Hyde ‘undecided’ on second council tilt if election thrown out

Former city councillor Alex Hyde has told a court he “may not” stand for Adelaide City Council again despite his long-running legal battle to void the 2022 Central Ward election.

Jan 24, 2024, updated Jan 31, 2024
Alex Hyde in the Adelaide City Council chamber in 2020. Photo: Tony Lewis/InDaily

Alex Hyde in the Adelaide City Council chamber in 2020. Photo: Tony Lewis/InDaily

Hyde made the comment on Tuesday during his second day of giving evidence in the Court of Disputed Returns in his case against the Electoral Commissioner of South Australia and Central Ward councillor Jing Li.

Li defeated Hyde by 24 votes to win one of four Central Ward seats at the Adelaide City Council election in November 2022.

The Central Ward election has since been mired in controversy, with the Electoral Commission rejecting 23 ballots from the count amid allegations of a voter scam targeting international students in four CBD apartment blocks.

Hyde petitioned the Court of Disputed Returns in December 2022 to declare the Central Ward election results void, alleging “illegal practices” and “voter harvesting” contributed to the result.

Li has consistently denied any wrongdoing and in his defence filed with the court labelled Hyde’s pleadings as “speculative and embarrassing”, The Advertiser reported.

The trial is being closely watched in Town Hall, where a declaration that the Central Ward election is void could force four incumbent councillors – Li along with David Elliott, Carmel Noon and Simon Hou – to stand for re-election.

But Hyde, who represented South Ward from 2018 and 2022, told the court this week that he was “undecided” on whether he would stand for Central Ward if the election was thrown out.

During cross-examination, barrister Helen Luu, for Li, asked Hyde: “You understand that if there is a re-election you would have another shot at running for council?”

Hyde replied: “One which I may not exercise, but anyone could nominate if they’re so entitled.”

Luu pressed further: “But you accept that that is one result that occurs that if the election is declared void and a re-election occurs you could run for council again?”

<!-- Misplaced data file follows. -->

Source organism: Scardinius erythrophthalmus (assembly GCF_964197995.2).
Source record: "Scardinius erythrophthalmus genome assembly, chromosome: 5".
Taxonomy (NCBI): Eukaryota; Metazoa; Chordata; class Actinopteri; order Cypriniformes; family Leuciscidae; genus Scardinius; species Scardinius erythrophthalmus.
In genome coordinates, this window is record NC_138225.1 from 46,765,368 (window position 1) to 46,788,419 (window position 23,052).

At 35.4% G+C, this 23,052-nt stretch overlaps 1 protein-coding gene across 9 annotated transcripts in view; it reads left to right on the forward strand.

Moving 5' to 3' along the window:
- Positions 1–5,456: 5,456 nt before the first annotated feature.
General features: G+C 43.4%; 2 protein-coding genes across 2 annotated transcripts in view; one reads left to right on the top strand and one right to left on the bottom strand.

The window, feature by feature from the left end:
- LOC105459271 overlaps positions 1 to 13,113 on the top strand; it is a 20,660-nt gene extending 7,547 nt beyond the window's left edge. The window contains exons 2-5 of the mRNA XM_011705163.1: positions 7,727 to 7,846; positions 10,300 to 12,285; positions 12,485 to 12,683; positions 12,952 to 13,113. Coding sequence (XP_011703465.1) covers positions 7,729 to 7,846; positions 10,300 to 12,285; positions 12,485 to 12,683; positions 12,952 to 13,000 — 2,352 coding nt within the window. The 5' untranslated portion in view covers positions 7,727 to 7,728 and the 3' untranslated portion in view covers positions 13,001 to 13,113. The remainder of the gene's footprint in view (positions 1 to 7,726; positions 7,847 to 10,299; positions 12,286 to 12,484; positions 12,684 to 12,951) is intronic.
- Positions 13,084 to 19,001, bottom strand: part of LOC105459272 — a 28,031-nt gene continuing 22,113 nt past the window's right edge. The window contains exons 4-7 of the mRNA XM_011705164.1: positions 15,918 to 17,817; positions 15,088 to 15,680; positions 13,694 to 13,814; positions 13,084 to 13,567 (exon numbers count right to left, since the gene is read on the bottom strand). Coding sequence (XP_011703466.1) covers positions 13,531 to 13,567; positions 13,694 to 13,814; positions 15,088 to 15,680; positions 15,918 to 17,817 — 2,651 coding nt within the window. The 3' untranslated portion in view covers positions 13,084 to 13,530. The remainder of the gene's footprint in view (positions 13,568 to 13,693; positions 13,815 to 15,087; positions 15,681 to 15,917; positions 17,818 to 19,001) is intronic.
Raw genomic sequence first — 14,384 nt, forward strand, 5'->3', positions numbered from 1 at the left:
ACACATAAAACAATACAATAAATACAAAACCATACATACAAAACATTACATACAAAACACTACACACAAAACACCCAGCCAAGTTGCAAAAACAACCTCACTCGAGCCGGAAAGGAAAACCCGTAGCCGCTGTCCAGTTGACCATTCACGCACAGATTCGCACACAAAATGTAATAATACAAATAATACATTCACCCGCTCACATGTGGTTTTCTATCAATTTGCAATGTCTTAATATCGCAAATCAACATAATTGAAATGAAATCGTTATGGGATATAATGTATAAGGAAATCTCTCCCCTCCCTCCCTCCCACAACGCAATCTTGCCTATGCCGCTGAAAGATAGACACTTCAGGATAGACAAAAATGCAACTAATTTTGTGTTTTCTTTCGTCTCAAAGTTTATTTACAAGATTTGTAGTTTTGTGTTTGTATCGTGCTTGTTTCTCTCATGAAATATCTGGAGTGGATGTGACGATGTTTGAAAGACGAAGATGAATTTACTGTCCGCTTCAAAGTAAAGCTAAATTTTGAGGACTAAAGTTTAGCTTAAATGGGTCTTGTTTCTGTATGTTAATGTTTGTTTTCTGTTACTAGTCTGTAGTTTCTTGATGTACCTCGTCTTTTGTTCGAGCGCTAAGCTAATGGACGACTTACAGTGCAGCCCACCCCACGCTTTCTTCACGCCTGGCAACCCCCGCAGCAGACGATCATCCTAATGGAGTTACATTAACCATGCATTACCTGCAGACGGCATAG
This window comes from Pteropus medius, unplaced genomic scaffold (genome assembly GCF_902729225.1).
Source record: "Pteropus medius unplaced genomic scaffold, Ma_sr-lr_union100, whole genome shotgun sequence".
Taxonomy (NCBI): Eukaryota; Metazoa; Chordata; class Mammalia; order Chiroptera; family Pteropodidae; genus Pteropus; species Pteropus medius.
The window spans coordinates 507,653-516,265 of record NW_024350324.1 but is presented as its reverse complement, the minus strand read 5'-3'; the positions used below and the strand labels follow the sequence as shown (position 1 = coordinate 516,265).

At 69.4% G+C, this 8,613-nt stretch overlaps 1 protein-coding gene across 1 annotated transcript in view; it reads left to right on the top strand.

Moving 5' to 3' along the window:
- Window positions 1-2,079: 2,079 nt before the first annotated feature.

Hyde replied: “I may not. But yes, I could.”

The comment was later picked up by Todd Golding KC, for the Electoral Commissioner, who questioned the purpose of Hyde’s court case if he might not run again.

“You’re at pains to point out… that if you get the remedy that you seek, which is that the election be declared void, that you may not run again,” Golding said.

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Hyde replied: “I’m undecided on that topic, yes.”

Golding then asked: “Why are we here then, Mr Hyde?”

Hyde replied: “We’re here because, in my view and the view of others, the election itself was not a free and fair election.

“It was affected by illegal practices which in my view and the view of others include the use of foreign citizens who otherwise might be entitled to enrol and vote but to do so in a fraudulent manner and have their votes filled in and taken by other parties.

“To distil it down we’re here because no election in Australia should be able to be influenced by illegal practices, let alone an election in a capital city, let alone an election that was influenced by foreign nationals and fraud.”

Hyde, who is being represented by Simon Ower KC, is a member of the Liberal Party and unsuccessfully ran for the state seat of Waite at the 2022 election.

He is currently working in the Liberal Party state secretariat as head of strategic projects, the court heard.

Hyde was first thought to have lost the Central Ward election to Li by 31 votes, but a problem with the Electoral Commission’s preference counting system saw that margin reduced to 24 votes.

The trial continues.

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